Your business ideas are not something that is tangible
So much about starting a new business is about practicalities. You have to source your products, the services that will allow you to go into business, perhaps even premises if you’re starting big. All of these are necessary, but there is one key component in the midst of all this practical thinking that has a tendency to get overlooked.
Your business ideas are not something that is tangible. You can’t pull them from your mind, hold them up for everyone to see. As a result, you can quickly fall into the trap of not seeing them as an integral part of your business. They’re just the thing that goes behind the actual mechanics, not something for you to spend much time to consider beyond putting them into action. Thoughts, people mistakenly assume, are the beginning that you launch from and nothing more.If you don’t protect your business ideas, then you don’t have a business.Click To Tweet
In actuality, this mistake is potentially fatal to your business. It’s a far bigger threat even than your costs running out of control, because if you don’t protect your business ideas, then you don’t have a business. Businesses are run off ideas. Your ideas aren’t just the aspect that allows you to go into business: they are your business. The rest – the practicalities, the contracts, the negotiations, the harsh truths, the customers, the branding – are just the physical manifestation of your ideas. What you have thought and the plans you have; those are the true foundation of your business.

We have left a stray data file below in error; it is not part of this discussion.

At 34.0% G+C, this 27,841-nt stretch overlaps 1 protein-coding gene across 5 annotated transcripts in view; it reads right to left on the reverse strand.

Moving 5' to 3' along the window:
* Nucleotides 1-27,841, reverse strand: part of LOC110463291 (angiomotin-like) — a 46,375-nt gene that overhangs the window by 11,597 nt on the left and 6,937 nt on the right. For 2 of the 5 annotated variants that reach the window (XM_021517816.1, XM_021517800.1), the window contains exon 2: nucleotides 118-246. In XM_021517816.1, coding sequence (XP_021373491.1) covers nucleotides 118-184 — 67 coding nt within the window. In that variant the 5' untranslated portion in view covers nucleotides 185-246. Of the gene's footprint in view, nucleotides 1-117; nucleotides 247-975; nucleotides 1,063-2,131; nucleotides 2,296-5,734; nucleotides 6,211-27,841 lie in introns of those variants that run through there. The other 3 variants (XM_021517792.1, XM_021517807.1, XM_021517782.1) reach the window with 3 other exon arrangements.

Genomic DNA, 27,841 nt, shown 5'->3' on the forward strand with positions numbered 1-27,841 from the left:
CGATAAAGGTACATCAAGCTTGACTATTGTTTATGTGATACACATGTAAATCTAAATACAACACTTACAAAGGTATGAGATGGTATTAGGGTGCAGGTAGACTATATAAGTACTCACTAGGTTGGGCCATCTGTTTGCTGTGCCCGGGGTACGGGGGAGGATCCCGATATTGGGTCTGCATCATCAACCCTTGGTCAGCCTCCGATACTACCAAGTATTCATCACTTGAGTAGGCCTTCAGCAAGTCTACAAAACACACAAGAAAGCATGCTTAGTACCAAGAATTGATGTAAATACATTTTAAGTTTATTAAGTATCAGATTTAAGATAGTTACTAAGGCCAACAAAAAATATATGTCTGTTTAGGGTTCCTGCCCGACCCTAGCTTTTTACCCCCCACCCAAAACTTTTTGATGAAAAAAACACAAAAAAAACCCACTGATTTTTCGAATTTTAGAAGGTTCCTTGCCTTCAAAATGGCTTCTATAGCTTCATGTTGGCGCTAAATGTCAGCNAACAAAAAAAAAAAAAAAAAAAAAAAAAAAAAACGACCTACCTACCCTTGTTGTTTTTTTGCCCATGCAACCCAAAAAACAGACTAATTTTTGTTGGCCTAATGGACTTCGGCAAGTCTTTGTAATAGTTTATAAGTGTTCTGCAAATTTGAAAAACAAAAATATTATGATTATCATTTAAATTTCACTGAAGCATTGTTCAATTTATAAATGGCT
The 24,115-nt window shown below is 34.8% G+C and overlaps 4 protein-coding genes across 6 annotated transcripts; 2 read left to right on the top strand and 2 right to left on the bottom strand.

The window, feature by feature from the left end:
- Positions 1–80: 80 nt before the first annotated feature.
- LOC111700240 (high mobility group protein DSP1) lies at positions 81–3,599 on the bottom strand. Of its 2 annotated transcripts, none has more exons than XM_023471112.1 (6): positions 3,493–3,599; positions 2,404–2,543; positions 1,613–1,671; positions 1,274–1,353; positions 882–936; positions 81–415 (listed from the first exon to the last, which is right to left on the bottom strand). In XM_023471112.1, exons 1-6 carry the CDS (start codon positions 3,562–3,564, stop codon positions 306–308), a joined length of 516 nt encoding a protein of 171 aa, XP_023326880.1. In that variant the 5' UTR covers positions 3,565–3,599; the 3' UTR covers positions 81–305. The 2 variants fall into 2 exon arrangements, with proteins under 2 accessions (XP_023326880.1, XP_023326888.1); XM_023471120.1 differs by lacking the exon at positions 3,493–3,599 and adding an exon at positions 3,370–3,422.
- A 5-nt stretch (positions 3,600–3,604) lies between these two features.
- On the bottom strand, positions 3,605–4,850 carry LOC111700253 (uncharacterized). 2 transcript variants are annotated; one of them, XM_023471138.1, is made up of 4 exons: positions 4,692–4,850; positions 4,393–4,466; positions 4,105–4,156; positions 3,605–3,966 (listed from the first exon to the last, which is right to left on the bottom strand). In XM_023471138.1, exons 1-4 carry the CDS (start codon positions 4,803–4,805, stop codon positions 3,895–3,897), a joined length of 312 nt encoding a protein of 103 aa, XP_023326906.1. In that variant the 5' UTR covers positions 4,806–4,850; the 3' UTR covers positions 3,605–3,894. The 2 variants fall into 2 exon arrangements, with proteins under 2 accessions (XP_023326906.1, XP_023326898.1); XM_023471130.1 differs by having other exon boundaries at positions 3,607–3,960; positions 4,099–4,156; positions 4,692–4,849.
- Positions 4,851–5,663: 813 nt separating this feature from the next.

Protecting your ideas should be the first thing at the top of your startup to-do list. There’s no point having a great idea if you don’t protect it. You need to be on top of your intellectual property – without it, you open yourself up to both accusations of copying and being copied yourself.
A trademark might seem like an unnecessary expense at startup time, when you’re already overwhelmed with costs that seem to be spiraling out of control. However, let’s imagine if you have hit on the next big idea, the catchy phrase, the innovative product. Someone else, ruthless and business-minded, decides they want to do it for themselves and files a trademark – for your idea. All of a sudden, you find yourself having to bring in the likes of a litigation lawyer from IRB Law, running up costs by the day as you try to prove that your concept is your own. It can happen; it does happen.
Trademark your company name. Furthermore, record everything you do, so in the event of an argument about ideas, you have a backup for how long your plans have been in motion.
At times, two people in completely separate spheres have the exact same idea. There are various cultural reasons for it; it’s why we get two movies about an Earth-ending asteroid (Deep Impact and Armageddon, for example) very close to one another. It can happen for honest reasons, completely different from one another and spontaneous.
So you might find yourself accused of copying an idea you had no notion you were copying. It’s innocent; you thought your idea was your own, and you would never offend the intellectual property of another. Again: it can and does happen.
To prevent against this, run as much research as you possibly can to try and make sure what you have – your idea, your product, even your logo – is as unique as it can be. If you find another business doing something you wanted to do, back away and come up with something new. It’ll encourage you to be creative with your solutions, even if it is inconvenient at the time.